By Franz Wiesbauer, MD, MPH - 29th Aug 2018 - The Medmastery show

How to be a kickass mentor

Photo by Ivana Cajina on Unsplash

We are here to add what we can to life, not to get what we can from life—William Osler

As we progress through our careers, and become more comfortable with where we are and our place within it, it’s tempting to fall into autopilot. We’ve spent so much time confronting our weaknesses, hacking our productivity, and honing our critical thinking skills, so it’s natural to want to sit back and enjoy the fruits of our labor. We’ve worked hard for this. We deserve this.

But a little voice at the back of our minds stops us. We’ve had our mentors and gleaned valuable insights from the creme de la creme, and that little voice is quick to remind us that it’s now our turn. Our turn to pass on the torch. Our turn to guide the next generation and help them grow faster than we did. The voice is always there. At each stage of our professional journey, there is someone else out there just a notch below us, learning from the insights we have to offer.

So what does it mean then, to be a mentor? Is it, as we’re primed to believe, a vocation we take on only when we reach the golden years of our careers? Or is it a choice we make, every time we pass on a nugget of insight or take a special interest in someone in whom we see potential?

Mentorship is all of those things, and so much more. We’ve spoken a lot about finding mentors and approaching them to take a special interest in us, but what do we do when we see that special spark in someone else and decide we’d like to help them grow?

Why mentorship should be a way of life

Becoming a mentor can mean a lot of different things. At its core, being a mentor is simply the choice you make to advise, support, and guide someone without receiving anything in return. Why would you want to do that? Altruistic intentions aside, it feels good to help others build a path for themselves. It’s gratifying to watch a career take shape and flourish, in part, due to your wisdom and advice.

Actively mentoring others comes with its own set of externalities too. Yes, we do it without expecting anything in return, but that doesn’t mean we don’t get anything in return. Becoming a mentor primes you to take on leadership positions in a way that traditional leadership can’t. Some of the core qualities expected of good leaders—empathy, active listening, interpersonal skills, guiding others, problem-solving, trust-building—can all be nurtured as a side-effect of taking someone under your wing and investing yourself in their development.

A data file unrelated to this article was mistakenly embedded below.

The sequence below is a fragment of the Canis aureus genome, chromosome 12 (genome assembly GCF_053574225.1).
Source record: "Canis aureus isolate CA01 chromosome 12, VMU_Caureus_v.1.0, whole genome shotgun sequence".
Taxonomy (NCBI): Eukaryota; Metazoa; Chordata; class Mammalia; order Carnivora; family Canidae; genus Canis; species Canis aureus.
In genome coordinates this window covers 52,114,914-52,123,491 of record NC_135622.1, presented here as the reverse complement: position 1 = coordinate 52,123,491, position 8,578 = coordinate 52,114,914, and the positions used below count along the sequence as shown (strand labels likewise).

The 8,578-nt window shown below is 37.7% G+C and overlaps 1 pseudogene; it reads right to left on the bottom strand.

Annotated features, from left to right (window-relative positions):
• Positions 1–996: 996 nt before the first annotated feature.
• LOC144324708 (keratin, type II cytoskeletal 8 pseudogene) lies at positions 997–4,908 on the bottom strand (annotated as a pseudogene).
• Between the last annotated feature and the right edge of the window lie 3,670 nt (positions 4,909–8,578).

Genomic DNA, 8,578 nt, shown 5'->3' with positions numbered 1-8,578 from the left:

A mentor / mentee relationship can be as long or as short as you want it to be. From relationships that last a lifetime to those that last a couple of coffee dates, the length matters less than the substance and purpose of the relationship. The beauty of it is that you don’t need to wait till you’re an ageing physician to do it.

Types of mentors

Successful investor, Anthony Tjan, believes that there are three types of mentors—buddy mentors, career mentors, and life mentors.

  • Buddy mentors: As a buddy mentor, you’d be looking out for those that are close to you in seniority, age, and experience. If you’re at the beginning of your career, it might feel as though you’re at the bottom of the career ladder and you have nothing to offer another aspiring physicians. But there will always be those who are further down the line than you are. If you’re an intern, there are medical students who could learn from you. If you’re a resident, you’ve got a slight edge over the interns just starting out. Heck, even if you’re a medical student, there’ll be plenty of pre-medical students clamouring for your advice. Start mentoring as early as you can.

  • Career mentors: As a career mentor, you’d be more instrumental to the choices someone makes as they traverse along their chosen professional path. This stage is more suited to mentors who are further along the path than their mentees. A career mentor should be able to rationalize their mentee’s career decisions in the context of the goals they want to reach. Ideally, you’ll either have reached that goal already or be well on your way there yourself.